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Pushback: Student appeals conviction for distributing Constitution on public campus

Tizon's evil table at ASU
Tim Tizon (r) discussing free speech with another student on
March 3, 2022 at that banned YAL table on the ASU campus.

They’re coming for you next: Tim Tizon, a former Arizona State University (ASU) student, has now appealed his conviction for trespass, filed against him by the university because he had had the nerve to distribute copies of the Constitution to others, without obtaining the school’s permission.

He is being represented by the Liberty Justice Center (LJC). You can read his appeal here [pdf].

The facts of the case however are simple, and mirror numerous other similar incidents on many American campuses in the past decade, all designed to silence conservatives. On March 3, 2022, when he was still a student of ASU, he had set up a table on campus as a member of the ASU chapter of Young Americans for Liberty (YAL) to help educate others on the Constitution. As noted in his appeal:

All the witnesses who testified confirmed that Tim’s table displayed the YAL logo, was not blocking any pedestrian walkways, and was not taking any other group’s reserved space—indeed, no one had reserved space that day and no other groups had set up tables. University officials approached Tim, told him that he was standing in a “reservable area,” and explained that he must vacate it because he did not have a reservation.

Furthermore, as noted on the LJC website:

ASU officials said that the location could only be used by recognized student organizations after completing paperwork and securing several levels of sign-offs from university bureaucrats. In fact, however, the North Plaza of ASU’s Tempe campus, where Tizon was located, is designated as a public forum–so Tizon had every right to hand out copies of the Constitution.

During the incident, Tizon was told he could move his table to a remote spot on campus. He refused, because moving there would essentially be censoring him because no one would see his table. The school then charged him with trespass, and he was convicted, sentenced to pay a $300 fine as well as perform fifteen hours of community service.

In the end, it is clear that the university’s real goal was to silence Tizon and YAL, not maintain order on campus. If you doubt that, below are just a few of the stories in recent years about oppression and bigotry ASU.

The administration and faculty at ASU are clearly in favor of a leftist and bigoted agenda, and are also willing to do ugly things to prevent any dissent to that agenda.

Tizon’s lawsuit describes just one more example. In it his lawyers claim that the university violated his first amendment rights under the Constitution, his rights under Arizona’s Forum Act (which was passed in 2018 to protect the free speech of students on state campuses), and his rights under the Arizona constitution itself. The appeal, which was filed this week, seeks to get Tizon’s conviction reversed and removed from his record.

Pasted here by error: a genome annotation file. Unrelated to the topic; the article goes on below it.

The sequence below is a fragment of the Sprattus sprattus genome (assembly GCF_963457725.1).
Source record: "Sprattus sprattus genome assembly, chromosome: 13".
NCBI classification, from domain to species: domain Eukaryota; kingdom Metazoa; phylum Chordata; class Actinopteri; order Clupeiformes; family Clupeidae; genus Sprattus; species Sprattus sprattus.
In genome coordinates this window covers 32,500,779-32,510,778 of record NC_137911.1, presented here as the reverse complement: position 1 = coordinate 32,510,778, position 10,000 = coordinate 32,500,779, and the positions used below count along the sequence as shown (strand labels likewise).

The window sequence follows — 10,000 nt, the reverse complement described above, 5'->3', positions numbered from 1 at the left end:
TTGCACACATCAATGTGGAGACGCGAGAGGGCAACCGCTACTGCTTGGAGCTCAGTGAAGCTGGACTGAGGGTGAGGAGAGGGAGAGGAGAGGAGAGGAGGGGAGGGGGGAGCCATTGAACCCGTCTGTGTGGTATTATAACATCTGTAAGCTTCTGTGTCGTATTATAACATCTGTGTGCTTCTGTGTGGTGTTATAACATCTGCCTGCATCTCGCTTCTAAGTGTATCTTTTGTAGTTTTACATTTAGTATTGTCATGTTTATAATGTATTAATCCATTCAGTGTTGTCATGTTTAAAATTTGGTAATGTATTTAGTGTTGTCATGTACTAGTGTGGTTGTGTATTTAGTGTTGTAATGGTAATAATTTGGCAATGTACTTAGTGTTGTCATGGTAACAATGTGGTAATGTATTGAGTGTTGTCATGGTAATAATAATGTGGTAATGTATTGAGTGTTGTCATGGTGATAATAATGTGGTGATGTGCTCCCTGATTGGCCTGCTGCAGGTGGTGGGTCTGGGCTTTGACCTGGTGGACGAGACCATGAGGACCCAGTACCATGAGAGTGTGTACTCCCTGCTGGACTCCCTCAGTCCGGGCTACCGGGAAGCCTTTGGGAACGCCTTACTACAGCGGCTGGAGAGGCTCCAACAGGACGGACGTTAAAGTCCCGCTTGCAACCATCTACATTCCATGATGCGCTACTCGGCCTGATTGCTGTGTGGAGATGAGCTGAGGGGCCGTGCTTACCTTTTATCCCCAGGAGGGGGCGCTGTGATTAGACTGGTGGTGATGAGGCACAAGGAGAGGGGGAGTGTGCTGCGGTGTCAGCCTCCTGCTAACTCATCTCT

Even if Tizon should win entirely, however, it will be a somewhat pointless victory. ASU will not be punished in any way for its wrongful action. Nor will that victory require any change in its behavior or an end to its “free speech zone” policies.

LJC should instead be suing for damages, with a demand that ASU be forbidden from enforcing those unconstitutional policies.

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On Christmas Eve 1968 three Americans became the first humans to visit another world. What they did to celebrate was unexpected and profound, and will be remembered throughout all human history. Genesis: the Story of Apollo 8, Robert Zimmerman's classic history of humanity's first journey to another world, tells that story, and it is now available as both an ebook and an audiobook, both with a foreword by Valerie Anders and a new introduction by Robert Zimmerman.

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  • After obtaining his reversal, Mr. Tizon should perhaps look to the civil court. There seems to be money to be made in the nascent Compensation for Oppression legal field. I would personally consider ASU’s annual budget as a starting point for damages.

  • irongrampa

    The ultimate resolution to these issues plaguing us is contained in the Declaration of Independence.

    A scrupulous reading (or reread) of the Declaration of Independence is required, then that same scrupulous emulation needs be implemented. Let subsequent events transpire as they may.

    I see no other viable solution.

  • Carol

    Excellent report and commentary.

  • Since when are ASU bureaucrats a legal court of law? Show me where any elected public officials passed any law that made this a misdemeanor. Sue the crap out of them for unlawful arrest, violation of 1st Amendment rights and zero legal authority to access fines or any sort of punishment.

  • someolboy

    Pure Tyranny at it’s most visual and mental presence is adhered to here.

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